Use a directory instead of a suffix to distinguish specs #644

agraves opened this Issue Jul 10, 2012 · 6 comments


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agraves commented Jul 10, 2012

I'd like to briefly preface this with a few disclaimers:

  1. This is a feature request, and the change would have to be made responsibly and gradually.
  2. I use Rspec only within Rails, and I recognize that the needs of others differ from mine.
  3. No one (that I know of) has been killed by the status quo. I'm pursuing perfection, not adequacy.
  4. I don't care what any of these folders are named; it's just the folder vs suffix discussion that interests me.

The context:

At my company we typically TDD by repeatedly executing single tests via Rspec. We test deploys by running rake. We have, on three separate occasions, shipped with broken tests because we saved the files with typos in the filenames. I've been told by many to "make fewer typos" and "adjust your default --pattern to remove _spec." I've finished the latter and am working on the former, but I find myself wondering: what's the point of this default, anyways?

That said:

I propose Rspec by default distinguish specs from "other" files via a directory hierarchy rather than a "magic suffix." In other words, splitting the contents of spec/ into two (or more) subfolders. One folder would be automatically loaded as actual specs to be executed by Rspec (exactly as files suffixed with "_spec" are treated today). The other would not (exactly as files not suffixed with "_spec" are treated today).

Here are my main justifications:

  1. Organization. As it stands, fixture data, support files and actual tests are freely munged together inside spec. Actual specs are "special." They are named differently, loaded differently and treated differently. All of the arguments that Rails makes for separating helpers from controllers and so forth apply here.
  2. Simplicity. Rspec's role in the filesystem is then reduced to: load spec/foo. Users would be free to choose any naming scheme they like and organize fixtures / helpers how they see fit.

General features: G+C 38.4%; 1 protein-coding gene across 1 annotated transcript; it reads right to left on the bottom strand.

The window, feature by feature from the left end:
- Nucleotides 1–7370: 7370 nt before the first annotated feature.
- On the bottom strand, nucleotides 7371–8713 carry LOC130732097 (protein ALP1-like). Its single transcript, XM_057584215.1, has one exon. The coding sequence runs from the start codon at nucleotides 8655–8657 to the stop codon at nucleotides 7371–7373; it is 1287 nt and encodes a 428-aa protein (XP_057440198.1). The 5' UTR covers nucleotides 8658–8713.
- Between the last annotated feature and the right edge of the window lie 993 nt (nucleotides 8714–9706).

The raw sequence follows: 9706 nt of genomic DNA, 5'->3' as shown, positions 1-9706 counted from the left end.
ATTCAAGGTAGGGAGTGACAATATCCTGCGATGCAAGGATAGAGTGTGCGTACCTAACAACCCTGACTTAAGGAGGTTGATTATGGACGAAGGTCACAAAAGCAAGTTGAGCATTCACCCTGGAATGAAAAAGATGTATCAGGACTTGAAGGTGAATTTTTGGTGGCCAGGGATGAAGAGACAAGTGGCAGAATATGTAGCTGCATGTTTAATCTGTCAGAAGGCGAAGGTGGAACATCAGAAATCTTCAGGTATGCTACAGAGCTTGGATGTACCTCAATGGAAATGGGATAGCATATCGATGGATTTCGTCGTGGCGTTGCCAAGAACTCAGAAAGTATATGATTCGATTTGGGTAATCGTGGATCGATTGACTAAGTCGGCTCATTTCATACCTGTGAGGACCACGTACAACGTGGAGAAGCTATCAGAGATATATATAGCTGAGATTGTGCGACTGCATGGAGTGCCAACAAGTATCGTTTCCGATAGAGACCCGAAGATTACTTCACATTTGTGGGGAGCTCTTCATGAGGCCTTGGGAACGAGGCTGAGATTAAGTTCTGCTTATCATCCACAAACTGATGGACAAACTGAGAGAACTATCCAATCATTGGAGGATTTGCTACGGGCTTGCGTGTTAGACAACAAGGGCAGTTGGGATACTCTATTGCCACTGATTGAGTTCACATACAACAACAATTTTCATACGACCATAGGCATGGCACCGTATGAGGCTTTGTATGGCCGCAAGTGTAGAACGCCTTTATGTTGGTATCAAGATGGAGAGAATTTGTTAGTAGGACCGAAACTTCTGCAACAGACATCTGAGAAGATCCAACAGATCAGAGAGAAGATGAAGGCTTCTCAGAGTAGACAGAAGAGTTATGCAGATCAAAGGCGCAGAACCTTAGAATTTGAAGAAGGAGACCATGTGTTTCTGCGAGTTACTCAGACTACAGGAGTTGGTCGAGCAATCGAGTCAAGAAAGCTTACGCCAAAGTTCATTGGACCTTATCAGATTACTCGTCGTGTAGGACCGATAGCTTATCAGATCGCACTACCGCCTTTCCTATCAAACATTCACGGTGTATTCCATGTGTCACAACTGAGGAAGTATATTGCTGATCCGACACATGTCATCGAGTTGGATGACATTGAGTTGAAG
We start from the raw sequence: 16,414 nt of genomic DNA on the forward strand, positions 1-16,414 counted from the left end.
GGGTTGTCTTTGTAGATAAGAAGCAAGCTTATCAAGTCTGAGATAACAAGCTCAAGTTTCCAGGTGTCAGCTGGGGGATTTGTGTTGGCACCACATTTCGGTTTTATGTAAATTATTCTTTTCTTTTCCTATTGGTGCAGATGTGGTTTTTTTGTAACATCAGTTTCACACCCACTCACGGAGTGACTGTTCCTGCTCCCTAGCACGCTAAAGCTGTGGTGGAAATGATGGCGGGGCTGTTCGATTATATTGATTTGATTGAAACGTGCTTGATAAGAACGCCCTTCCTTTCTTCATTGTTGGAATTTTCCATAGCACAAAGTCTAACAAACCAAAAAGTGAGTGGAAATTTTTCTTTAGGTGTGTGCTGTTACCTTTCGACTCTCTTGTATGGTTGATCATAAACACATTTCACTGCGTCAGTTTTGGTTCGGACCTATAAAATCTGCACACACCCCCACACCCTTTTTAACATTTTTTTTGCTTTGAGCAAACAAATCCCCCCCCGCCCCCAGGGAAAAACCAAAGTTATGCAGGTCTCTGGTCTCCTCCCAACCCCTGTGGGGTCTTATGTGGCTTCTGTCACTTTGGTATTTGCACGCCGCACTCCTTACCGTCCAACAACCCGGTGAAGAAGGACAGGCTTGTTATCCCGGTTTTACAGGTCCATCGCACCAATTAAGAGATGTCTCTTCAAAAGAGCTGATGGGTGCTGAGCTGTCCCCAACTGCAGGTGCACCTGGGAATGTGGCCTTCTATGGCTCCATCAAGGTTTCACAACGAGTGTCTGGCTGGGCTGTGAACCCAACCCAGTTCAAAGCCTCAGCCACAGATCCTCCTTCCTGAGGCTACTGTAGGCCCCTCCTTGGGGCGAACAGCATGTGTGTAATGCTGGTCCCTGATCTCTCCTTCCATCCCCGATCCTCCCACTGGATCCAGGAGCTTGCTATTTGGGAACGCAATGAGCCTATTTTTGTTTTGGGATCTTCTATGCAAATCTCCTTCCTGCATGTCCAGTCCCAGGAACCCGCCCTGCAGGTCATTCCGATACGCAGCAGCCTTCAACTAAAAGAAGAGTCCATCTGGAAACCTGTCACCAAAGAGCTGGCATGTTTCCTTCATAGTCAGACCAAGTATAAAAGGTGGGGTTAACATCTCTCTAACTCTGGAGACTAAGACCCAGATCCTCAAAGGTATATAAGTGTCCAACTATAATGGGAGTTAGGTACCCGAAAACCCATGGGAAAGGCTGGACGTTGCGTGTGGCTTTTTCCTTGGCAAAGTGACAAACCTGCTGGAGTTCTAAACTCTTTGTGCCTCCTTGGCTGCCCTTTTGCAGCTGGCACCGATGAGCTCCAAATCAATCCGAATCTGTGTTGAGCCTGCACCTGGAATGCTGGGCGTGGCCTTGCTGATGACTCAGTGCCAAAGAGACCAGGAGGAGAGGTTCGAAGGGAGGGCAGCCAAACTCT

3. One less opportunity to make mistakes. I see the _spec extension much like the human appendix*: harmless the vast majority of the time, serving little apparent purpose and really, really dangerous in a few edge cases. By switching to a folder, we can type less, have fewer opportunities for mistakes, simplify loading the expense of...forcing Rspec users to better organize their tests? That seems like a win-win.

I've already faced some opposition on this topic, and that's fine. Rspec should serve the best interests of its users on the whole, of course...but this default burned me, and I feel obligated to at least raise the question, regardless of the result.

Thank you for reading.

* I know some research indicates that the appendix may serve a purpose in maintaining your intestinal flora; humor me.


myronmarston commented Jul 10, 2012

You argue this well :). My two cents:

  • Elevating test support files to a top-level directory of the project root feels wrong to me. It elevates the support files to a central place that I don't believe they should have.
  • I don't think we'll ever be able to make the pattern spec/**/*, no matter how we organize the spec and support files. Rubinius compiles ruby files to .rbc bytecode files next to the original files. Obviously, we can't try to load these files. The best we could do is spec/**/*.rb, and while a 2-letter suffix is less likely to be fat-fingered than the current default, the same problem remains: if you typo the file name as, you'll be able to run it as a single file, but the rake task won't pick it up.